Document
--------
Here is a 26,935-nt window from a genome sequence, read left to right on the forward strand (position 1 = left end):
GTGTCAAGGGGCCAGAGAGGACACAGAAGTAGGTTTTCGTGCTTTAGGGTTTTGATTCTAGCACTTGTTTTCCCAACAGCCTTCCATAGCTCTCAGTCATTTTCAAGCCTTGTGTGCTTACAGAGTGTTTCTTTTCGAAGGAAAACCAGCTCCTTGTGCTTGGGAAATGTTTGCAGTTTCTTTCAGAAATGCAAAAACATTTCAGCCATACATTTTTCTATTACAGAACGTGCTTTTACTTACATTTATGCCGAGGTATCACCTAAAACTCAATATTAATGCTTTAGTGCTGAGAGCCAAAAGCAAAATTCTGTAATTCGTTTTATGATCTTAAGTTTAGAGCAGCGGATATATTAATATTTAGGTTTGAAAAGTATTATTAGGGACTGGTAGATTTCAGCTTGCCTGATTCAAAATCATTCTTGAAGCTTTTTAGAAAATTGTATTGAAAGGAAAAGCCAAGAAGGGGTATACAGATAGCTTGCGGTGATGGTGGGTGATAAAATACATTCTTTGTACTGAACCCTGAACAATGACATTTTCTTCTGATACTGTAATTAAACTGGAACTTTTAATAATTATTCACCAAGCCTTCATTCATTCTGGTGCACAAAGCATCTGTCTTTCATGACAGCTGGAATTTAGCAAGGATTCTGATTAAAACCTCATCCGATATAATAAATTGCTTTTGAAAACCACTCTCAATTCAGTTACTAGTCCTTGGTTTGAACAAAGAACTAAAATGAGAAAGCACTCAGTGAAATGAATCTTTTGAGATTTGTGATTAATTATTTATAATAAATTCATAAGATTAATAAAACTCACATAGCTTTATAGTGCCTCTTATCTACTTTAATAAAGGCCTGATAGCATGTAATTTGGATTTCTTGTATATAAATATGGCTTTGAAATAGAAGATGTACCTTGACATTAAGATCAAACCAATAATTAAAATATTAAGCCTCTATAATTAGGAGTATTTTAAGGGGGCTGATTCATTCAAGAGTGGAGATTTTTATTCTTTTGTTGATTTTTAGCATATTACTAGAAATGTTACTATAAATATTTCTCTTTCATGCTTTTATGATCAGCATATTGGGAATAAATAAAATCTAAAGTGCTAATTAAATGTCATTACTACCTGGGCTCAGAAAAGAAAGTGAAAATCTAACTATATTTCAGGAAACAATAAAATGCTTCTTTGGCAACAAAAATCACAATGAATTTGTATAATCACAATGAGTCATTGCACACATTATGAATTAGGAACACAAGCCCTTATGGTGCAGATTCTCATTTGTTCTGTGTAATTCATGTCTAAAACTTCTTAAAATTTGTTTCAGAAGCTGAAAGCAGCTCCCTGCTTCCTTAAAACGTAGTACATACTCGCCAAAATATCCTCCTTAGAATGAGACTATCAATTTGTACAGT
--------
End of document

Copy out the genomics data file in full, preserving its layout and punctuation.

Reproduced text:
Here is a 26,935-nt window from a genome sequence, read left to right on the forward strand (position 1 = left end):
GTGTCAAGGGGCCAGAGAGGACACAGAAGTAGGTTTTCGTGCTTTAGGGTTTTGATTCTAGCACTTGTTTTCCCAACAGCCTTCCATAGCTCTCAGTCATTTTCAAGCCTTGTGTGCTTACAGAGTGTTTCTTTTCGAAGGAAAACCAGCTCCTTGTGCTTGGGAAATGTTTGCAGTTTCTTTCAGAAATGCAAAAACATTTCAGCCATACATTTTTCTATTACAGAACGTGCTTTTACTTACATTTATGCCGAGGTATCACCTAAAACTCAATATTAATGCTTTAGTGCTGAGAGCCAAAAGCAAAATTCTGTAATTCGTTTTATGATCTTAAGTTTAGAGCAGCGGATATATTAATATTTAGGTTTGAAAAGTATTATTAGGGACTGGTAGATTTCAGCTTGCCTGATTCAAAATCATTCTTGAAGCTTTTTAGAAAATTGTATTGAAAGGAAAAGCCAAGAAGGGGTATACAGATAGCTTGCGGTGATGGTGGGTGATAAAATACATTCTTTGTACTGAACCCTGAACAATGACATTTTCTTCTGATACTGTAATTAAACTGGAACTTTTAATAATTATTCACCAAGCCTTCATTCATTCTGGTGCACAAAGCATCTGTCTTTCATGACAGCTGGAATTTAGCAAGGATTCTGATTAAAACCTCATCCGATATAATAAATTGCTTTTGAAAACCACTCTCAATTCAGTTACTAGTCCTTGGTTTGAACAAAGAACTAAAATGAGAAAGCACTCAGTGAAATGAATCTTTTGAGATTTGTGATTAATTATTTATAATAAATTCATAAGATTAATAAAACTCACATAGCTTTATAGTGCCTCTTATCTACTTTAATAAAGGCCTGATAGCATGTAATTTGGATTTCTTGTATATAAATATGGCTTTGAAATAGAAGATGTACCTTGACATTAAGATCAAACCAATAATTAAAATATTAAGCCTCTATAATTAGGAGTATTTTAAGGGGGCTGATTCATTCAAGAGTGGAGATTTTTATTCTTTTGTTGATTTTTAGCATATTACTAGAAATGTTACTATAAATATTTCTCTTTCATGCTTTTATGATCAGCATATTGGGAATAAATAAAATCTAAAGTGCTAATTAAATGTCATTACTACCTGGGCTCAGAAAAGAAAGTGAAAATCTAACTATATTTCAGGAAACAATAAAATGCTTCTTTGGCAACAAAAATCACAATGAATTTGTATAATCACAATGAGTCATTGCACACATTATGAATTAGGAACACAAGCCCTTATGGTGCAGATTCTCATTTGTTCTGTGTAATTCATGTCTAAAACTTCTTAAAATTTGTTTCAGAAGCTGAAAGCAGCTCCCTGCTTCCTTAAAACGTAGTACATACTCGCCAAAATATCCTCCTTAGAATGAGACTATCAATTTGTACAGT